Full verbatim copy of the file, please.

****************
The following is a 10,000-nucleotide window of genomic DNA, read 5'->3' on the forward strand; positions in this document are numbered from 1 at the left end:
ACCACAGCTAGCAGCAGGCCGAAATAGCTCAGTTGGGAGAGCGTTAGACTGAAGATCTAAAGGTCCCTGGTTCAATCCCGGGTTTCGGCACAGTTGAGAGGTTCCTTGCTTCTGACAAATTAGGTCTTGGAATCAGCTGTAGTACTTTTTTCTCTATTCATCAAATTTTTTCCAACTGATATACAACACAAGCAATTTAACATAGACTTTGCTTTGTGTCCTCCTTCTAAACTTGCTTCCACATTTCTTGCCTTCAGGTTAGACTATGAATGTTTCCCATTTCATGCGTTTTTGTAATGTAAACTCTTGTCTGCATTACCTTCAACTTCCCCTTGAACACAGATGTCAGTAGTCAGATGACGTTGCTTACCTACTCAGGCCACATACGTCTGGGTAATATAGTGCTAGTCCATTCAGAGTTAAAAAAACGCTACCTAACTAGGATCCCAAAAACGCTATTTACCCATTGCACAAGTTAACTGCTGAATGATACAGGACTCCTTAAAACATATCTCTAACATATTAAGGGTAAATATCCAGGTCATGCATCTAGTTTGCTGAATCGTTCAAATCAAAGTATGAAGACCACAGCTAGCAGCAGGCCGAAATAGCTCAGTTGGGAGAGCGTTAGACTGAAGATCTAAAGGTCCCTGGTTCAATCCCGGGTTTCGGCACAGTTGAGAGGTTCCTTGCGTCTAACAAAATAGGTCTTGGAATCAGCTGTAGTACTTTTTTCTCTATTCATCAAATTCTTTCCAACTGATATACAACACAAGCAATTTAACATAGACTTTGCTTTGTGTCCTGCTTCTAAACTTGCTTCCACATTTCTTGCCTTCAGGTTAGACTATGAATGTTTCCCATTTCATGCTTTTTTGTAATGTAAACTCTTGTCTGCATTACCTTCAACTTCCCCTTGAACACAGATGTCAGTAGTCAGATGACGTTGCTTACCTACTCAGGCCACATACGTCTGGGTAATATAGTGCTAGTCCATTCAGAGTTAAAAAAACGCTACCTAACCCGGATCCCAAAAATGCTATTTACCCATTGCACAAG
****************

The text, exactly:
The following is a 10,000-nucleotide window of genomic DNA, read 5'->3' on the forward strand; positions in this document are numbered from 1 at the left end:
ACCACAGCTAGCAGCAGGCCGAAATAGCTCAGTTGGGAGAGCGTTAGACTGAAGATCTAAAGGTCCCTGGTTCAATCCCGGGTTTCGGCACAGTTGAGAGGTTCCTTGCTTCTGACAAATTAGGTCTTGGAATCAGCTGTAGTACTTTTTTCTCTATTCATCAAATTTTTTCCAACTGATATACAACACAAGCAATTTAACATAGACTTTGCTTTGTGTCCTCCTTCTAAACTTGCTTCCACATTTCTTGCCTTCAGGTTAGACTATGAATGTTTCCCATTTCATGCGTTTTTGTAATGTAAACTCTTGTCTGCATTACCTTCAACTTCCCCTTGAACACAGATGTCAGTAGTCAGATGACGTTGCTTACCTACTCAGGCCACATACGTCTGGGTAATATAGTGCTAGTCCATTCAGAGTTAAAAAAACGCTACCTAACTAGGATCCCAAAAACGCTATTTACCCATTGCACAAGTTAACTGCTGAATGATACAGGACTCCTTAAAACATATCTCTAACATATTAAGGGTAAATATCCAGGTCATGCATCTAGTTTGCTGAATCGTTCAAATCAAAGTATGAAGACCACAGCTAGCAGCAGGCCGAAATAGCTCAGTTGGGAGAGCGTTAGACTGAAGATCTAAAGGTCCCTGGTTCAATCCCGGGTTTCGGCACAGTTGAGAGGTTCCTTGCGTCTAACAAAATAGGTCTTGGAATCAGCTGTAGTACTTTTTTCTCTATTCATCAAATTCTTTCCAACTGATATACAACACAAGCAATTTAACATAGACTTTGCTTTGTGTCCTGCTTCTAAACTTGCTTCCACATTTCTTGCCTTCAGGTTAGACTATGAATGTTTCCCATTTCATGCTTTTTTGTAATGTAAACTCTTGTCTGCATTACCTTCAACTTCCCCTTGAACACAGATGTCAGTAGTCAGATGACGTTGCTTACCTACTCAGGCCACATACGTCTGGGTAATATAGTGCTAGTCCATTCAGAGTTAAAAAAACGCTACCTAACCCGGATCCCAAAAATGCTATTTACCCATTGCACAAG